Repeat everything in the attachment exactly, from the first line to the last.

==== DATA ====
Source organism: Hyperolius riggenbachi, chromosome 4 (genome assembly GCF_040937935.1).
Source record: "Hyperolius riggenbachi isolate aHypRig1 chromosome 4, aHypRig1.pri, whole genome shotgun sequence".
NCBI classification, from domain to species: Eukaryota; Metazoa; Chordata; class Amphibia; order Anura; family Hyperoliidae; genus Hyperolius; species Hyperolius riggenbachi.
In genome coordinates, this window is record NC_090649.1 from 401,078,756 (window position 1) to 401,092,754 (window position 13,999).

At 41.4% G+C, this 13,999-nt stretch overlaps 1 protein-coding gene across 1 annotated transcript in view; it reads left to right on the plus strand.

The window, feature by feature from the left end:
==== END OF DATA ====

Source organism: Hyperolius riggenbachi, chromosome 4 (genome assembly GCF_040937935.1).
Source record: "Hyperolius riggenbachi isolate aHypRig1 chromosome 4, aHypRig1.pri, whole genome shotgun sequence".
NCBI classification, from domain to species: Eukaryota; Metazoa; Chordata; class Amphibia; order Anura; family Hyperoliidae; genus Hyperolius; species Hyperolius riggenbachi.
In genome coordinates, this window is record NC_090649.1 from 401,078,756 (window position 1) to 401,092,754 (window position 13,999).

At 41.4% G+C, this 13,999-nt stretch overlaps 1 protein-coding gene across 1 annotated transcript in view; it reads left to right on the plus strand.

The window, feature by feature from the left end: